The peasants had a go at one of the hedge funds in the GameStop spasmatron last week and this was not good at all. Shorting a stock can be a legitimate move based on analysis of market and/or company realities. Make it a big enough short, however, and other investors might sit up and take notice possibly causing the short become a self-fulfilling prophecy. If the target company falters as a result of the revelation of its predicament, the decline in its stock price, supplier hesitancy, lender alarm, and other sequelae, well, that’s too bad. Learn to code, chaps.
But if some mere blokes and babes learn how to work the pedals in a different fashion then that, pilgrims, is a horse of a different color. Can’t have THAT. As Mr. McMaken points out in his article the reaction of the anointed ones is unalloyed horror.
This “exemption from free market discipline” is what Wall Street is all about these days. The financial sector has become accustomed to enjoying bailouts, easy money, and the resulting financialization which puts ever greater amounts of the US economy into the hands of Wall Street money managers. The sector is now built on corporate welfare, not “free markets.” No matter what happens, Wall Street expects the deck to be stacked in its favor.
McMaken suggests that it’s not quite what meets the eye and bigger, more experienced entities may also have found it advantageous to take the upside position of this play, if I’ve got the Wall Street lingo correct. But, by and large, it appears to be a Peasant Play and outrage ensued.
I remember my father in the 1950s poring over his subscription to a print investment publication called “The Value Line.” This arrived by snail mail and his focus in managing his investments was on company underlying health, management competence, and growth. Now, God only knows how small investors look at the market. As I’ve written with great regularity, I think their incentive is to (1) throw money into the stock market to escape vaporous returns on their money in mere savings accounts (it is to laugh), (2) hopefully do better than that in the market, and (3) even stay ahead of inflation (horse laugh) which is zooming right along.
Well, that’s one class of investor but Dad seems definitely in the relic class now in a world of day traders, discount brokerages, deindustrialization, dumb ass hysteria over “climate change,” superstitious hostility to “fossil fuels,” and the worship of foreigners and minorities. Take the matter of high-frequency trading where sophisticated computer-based trading takes place with, are you ready, a fraction of an advance peek at the stock market numbers available to the HFT traders. Doesn’t that just scream level playing field to you?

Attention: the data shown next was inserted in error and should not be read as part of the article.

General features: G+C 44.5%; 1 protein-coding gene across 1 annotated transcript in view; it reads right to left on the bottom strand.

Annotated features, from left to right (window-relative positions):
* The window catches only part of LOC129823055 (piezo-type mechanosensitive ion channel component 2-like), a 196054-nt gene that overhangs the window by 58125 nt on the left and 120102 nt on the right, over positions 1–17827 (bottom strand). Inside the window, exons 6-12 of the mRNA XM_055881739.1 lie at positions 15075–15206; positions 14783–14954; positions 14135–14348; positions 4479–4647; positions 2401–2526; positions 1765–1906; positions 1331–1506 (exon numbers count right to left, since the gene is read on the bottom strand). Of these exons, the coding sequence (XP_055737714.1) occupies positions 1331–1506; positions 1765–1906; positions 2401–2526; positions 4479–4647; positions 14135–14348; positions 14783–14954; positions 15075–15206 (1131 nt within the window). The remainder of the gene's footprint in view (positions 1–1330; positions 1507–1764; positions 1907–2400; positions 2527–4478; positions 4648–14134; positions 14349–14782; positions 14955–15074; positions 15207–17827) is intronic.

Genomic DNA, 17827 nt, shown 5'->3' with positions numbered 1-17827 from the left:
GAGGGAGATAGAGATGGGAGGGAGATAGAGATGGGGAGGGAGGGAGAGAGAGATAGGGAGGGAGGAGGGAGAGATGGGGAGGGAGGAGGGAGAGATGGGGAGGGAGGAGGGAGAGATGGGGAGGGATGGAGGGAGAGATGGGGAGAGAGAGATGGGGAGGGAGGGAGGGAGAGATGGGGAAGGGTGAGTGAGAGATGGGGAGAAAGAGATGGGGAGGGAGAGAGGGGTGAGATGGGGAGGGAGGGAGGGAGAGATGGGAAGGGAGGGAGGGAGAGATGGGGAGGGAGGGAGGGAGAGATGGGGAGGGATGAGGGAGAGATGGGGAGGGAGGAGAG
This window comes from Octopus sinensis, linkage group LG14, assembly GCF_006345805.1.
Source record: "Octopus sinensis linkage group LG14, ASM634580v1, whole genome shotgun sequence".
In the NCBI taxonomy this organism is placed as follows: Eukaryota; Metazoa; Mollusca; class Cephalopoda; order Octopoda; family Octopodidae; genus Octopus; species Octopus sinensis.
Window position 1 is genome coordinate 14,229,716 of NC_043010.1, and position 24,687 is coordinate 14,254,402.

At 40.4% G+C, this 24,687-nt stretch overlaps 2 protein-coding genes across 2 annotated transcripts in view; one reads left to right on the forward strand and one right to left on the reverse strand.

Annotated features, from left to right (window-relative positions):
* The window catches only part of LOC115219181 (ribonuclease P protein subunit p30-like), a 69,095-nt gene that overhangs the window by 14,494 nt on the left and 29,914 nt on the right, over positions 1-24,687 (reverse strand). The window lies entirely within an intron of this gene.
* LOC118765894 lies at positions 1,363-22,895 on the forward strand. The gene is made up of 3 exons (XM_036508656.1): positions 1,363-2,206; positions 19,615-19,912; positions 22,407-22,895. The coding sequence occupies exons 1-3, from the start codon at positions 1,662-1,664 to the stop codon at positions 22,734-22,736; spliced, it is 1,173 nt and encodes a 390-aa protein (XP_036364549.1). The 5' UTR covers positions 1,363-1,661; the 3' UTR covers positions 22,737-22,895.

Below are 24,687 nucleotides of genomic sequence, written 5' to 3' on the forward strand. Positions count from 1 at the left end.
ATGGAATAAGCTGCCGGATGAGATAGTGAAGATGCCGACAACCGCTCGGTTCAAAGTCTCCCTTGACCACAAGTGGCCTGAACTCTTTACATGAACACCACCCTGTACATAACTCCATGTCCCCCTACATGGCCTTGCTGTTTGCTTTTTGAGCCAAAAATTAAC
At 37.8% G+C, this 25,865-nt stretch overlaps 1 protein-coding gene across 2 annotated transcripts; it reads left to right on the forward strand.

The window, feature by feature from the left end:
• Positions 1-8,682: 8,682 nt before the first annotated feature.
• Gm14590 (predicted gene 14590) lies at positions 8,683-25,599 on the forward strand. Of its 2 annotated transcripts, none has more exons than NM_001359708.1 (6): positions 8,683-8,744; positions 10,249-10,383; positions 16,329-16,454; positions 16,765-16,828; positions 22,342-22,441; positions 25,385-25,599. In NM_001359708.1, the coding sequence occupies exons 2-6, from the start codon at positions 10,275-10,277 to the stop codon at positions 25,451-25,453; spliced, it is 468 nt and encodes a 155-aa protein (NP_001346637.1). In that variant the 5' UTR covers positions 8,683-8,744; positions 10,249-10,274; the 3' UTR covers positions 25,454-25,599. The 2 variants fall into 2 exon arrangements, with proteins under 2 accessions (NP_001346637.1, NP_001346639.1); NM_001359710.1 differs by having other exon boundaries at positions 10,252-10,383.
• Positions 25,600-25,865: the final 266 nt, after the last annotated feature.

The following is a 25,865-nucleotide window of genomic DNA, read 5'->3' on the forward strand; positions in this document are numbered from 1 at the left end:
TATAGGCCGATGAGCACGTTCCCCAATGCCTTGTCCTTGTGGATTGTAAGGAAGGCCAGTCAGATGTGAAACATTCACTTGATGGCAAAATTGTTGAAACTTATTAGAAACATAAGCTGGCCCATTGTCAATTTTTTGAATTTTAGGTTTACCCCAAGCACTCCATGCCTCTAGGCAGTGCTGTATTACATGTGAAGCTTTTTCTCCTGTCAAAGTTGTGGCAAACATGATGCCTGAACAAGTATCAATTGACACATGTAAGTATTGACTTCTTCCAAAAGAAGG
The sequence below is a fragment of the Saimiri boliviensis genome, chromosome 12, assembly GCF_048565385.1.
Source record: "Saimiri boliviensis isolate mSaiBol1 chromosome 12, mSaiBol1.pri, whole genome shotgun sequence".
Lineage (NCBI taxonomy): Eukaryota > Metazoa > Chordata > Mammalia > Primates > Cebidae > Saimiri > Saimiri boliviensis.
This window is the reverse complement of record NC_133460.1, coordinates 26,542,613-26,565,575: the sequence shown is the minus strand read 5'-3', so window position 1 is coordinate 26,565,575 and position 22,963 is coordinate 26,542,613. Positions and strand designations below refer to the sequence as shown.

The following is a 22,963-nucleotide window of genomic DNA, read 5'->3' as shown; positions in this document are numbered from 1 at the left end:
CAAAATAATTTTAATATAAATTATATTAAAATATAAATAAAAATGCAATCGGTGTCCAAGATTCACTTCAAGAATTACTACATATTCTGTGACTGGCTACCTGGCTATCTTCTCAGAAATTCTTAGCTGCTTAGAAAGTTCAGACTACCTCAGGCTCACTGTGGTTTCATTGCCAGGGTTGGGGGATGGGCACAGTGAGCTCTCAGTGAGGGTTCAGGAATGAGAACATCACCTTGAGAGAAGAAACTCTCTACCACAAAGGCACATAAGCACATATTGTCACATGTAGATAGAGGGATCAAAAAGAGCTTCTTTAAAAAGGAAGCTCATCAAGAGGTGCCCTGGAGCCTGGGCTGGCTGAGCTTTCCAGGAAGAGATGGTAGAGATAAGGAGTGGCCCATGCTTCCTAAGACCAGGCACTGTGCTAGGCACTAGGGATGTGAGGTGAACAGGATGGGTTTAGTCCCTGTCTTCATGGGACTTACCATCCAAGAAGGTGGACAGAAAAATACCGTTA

Then there’s the matter of the hedge fund(s) in the GameStop shortfest shorting more GameStop shares than there are GS shares in existence. Nothing to see here, ‘chachos.
Yes, those cheeky peasants threatening to upset these and other manipulations and under-the-table scams. A menace to decency and good order, dudes, and that’s a fact.
It counts as one of the great tragedies of the four years of the Trump administration that Mr. Trump remained clueless about the huge insider game that Congress, Wall Street, the media, and the massive corporate monopolies play. To the end he remained wedded to the notion that a manipulated stock market bubble of epic proportions was an indicator of economic health. Yet the rot was all around him and he proved unable to articulate the nature of the problem or rally his supporters behind specific initiatives as opposed to vague “oppose the deep state” twittering.
 “The GameStop Rebels Vs. ‘Too Big To Fail’.” By Ryan McMaken, ZeroHedge, 2/3/21.